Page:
Two firms have been ordered to pay a total of £21,000 for illegally depositing 3,000 tonnes of waste at a farm in Bampton.
Francis Stewart-Wood, the landowner of Elmwood Farm and Stephen Radband, a director of SJ Radband Haulage, appeared before Oxford Crown Court last week.
The waste, known in the industry as ‘trommel fines’, can contain various contaminants, according to the Environment Agency.
It said the waste had been mis-described in order to justify its use as a growing medium compost for Mr. Stewart-Wood’s mushroom farm and to avoid higher disposal fees.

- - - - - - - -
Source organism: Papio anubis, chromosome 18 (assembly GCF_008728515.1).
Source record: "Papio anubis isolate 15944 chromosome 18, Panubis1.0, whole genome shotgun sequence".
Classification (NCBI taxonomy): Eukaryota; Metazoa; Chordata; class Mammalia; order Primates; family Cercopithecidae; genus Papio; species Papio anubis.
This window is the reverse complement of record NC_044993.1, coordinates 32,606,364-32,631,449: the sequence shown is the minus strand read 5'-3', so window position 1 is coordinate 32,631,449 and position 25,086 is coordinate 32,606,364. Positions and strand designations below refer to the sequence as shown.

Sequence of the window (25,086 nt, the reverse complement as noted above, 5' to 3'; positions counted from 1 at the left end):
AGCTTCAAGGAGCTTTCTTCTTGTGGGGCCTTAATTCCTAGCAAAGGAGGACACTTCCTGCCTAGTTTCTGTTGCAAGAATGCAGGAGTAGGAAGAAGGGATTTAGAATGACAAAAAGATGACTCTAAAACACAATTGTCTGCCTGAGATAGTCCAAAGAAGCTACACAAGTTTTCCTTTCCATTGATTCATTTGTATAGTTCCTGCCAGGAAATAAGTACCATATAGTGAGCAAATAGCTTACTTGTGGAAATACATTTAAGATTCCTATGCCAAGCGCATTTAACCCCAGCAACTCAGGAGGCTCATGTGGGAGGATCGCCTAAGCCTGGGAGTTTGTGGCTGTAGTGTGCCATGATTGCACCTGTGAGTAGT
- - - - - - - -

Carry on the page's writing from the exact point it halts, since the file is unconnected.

The farmland didn’t have an environmental permit.
One of the waste carriers, SJ Radband Haulage, failed to make sure the waste had been properly described or check the farmer had an environmental permit.
The Environment Agency was alerted to the case in June 2012 after receiving reports of lorries containing waste entering a farm gate.
The Court found Mr Stewart Wood and his company Aylesbury Mushroom Farms Ltd had acted recklessly and Stephen Radband had been negligent in committing the offences.
Ian Finnegan, waste crime enforcement officer for the Environment Agency said: “We take a zero tolerance approach to companies who misdescribe their waste and deposit it illegally.”